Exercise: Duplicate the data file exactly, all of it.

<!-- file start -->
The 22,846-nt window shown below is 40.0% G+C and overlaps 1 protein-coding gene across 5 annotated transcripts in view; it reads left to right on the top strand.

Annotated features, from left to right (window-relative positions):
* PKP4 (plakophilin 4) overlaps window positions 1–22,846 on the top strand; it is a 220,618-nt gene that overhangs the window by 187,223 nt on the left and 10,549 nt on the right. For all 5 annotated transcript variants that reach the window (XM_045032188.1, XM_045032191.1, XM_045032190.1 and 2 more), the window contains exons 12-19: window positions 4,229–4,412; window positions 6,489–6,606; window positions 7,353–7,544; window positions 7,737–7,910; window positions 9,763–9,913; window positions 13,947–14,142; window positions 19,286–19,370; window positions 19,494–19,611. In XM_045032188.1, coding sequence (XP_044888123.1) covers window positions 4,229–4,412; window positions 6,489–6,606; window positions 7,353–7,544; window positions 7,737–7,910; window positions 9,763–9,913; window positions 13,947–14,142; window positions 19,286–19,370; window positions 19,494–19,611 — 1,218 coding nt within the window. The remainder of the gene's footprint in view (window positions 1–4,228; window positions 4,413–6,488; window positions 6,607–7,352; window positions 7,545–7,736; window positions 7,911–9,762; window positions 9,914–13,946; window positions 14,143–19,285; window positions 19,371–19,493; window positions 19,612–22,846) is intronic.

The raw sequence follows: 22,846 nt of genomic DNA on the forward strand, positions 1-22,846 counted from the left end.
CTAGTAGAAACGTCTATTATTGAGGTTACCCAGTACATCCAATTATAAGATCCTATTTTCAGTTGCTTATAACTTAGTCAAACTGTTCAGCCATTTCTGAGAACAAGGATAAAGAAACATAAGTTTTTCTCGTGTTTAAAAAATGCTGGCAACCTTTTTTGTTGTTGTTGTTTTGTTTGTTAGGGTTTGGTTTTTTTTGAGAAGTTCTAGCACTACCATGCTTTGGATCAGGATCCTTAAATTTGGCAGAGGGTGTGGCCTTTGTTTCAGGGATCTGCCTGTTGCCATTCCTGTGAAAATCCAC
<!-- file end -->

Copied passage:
The 22,846-nt window shown below is 40.0% G+C and overlaps 1 protein-coding gene across 5 annotated transcripts in view; it reads left to right on the top strand.

Annotated features, from left to right (window-relative positions):
* PKP4 (plakophilin 4) overlaps window positions 1–22,846 on the top strand; it is a 220,618-nt gene that overhangs the window by 187,223 nt on the left and 10,549 nt on the right. For all 5 annotated transcript variants that reach the window (XM_045032188.1, XM_045032191.1, XM_045032190.1 and 2 more), the window contains exons 12-19: window positions 4,229–4,412; window positions 6,489–6,606; window positions 7,353–7,544; window positions 7,737–7,910; window positions 9,763–9,913; window positions 13,947–14,142; window positions 19,286–19,370; window positions 19,494–19,611. In XM_045032188.1, coding sequence (XP_044888123.1) covers window positions 4,229–4,412; window positions 6,489–6,606; window positions 7,353–7,544; window positions 7,737–7,910; window positions 9,763–9,913; window positions 13,947–14,142; window positions 19,286–19,370; window positions 19,494–19,611 — 1,218 coding nt within the window. The remainder of the gene's footprint in view (window positions 1–4,228; window positions 4,413–6,488; window positions 6,607–7,352; window positions 7,545–7,736; window positions 7,911–9,762; window positions 9,914–13,946; window positions 14,143–19,285; window positions 19,371–19,493; window positions 19,612–22,846) is intronic.

The raw sequence follows: 22,846 nt of genomic DNA on the forward strand, positions 1-22,846 counted from the left end.
CTAGTAGAAACGTCTATTATTGAGGTTACCCAGTACATCCAATTATAAGATCCTATTTTCAGTTGCTTATAACTTAGTCAAACTGTTCAGCCATTTCTGAGAACAAGGATAAAGAAACATAAGTTTTTCTCGTGTTTAAAAAATGCTGGCAACCTTTTTTGTTGTTGTTGTTTTGTTTGTTAGGGTTTGGTTTTTTTTGAGAAGTTCTAGCACTACCATGCTTTGGATCAGGATCCTTAAATTTGGCAGAGGGTGTGGCCTTTGTTTCAGGGATCTGCCTGTTGCCATTCCTGTGAAAATCCAC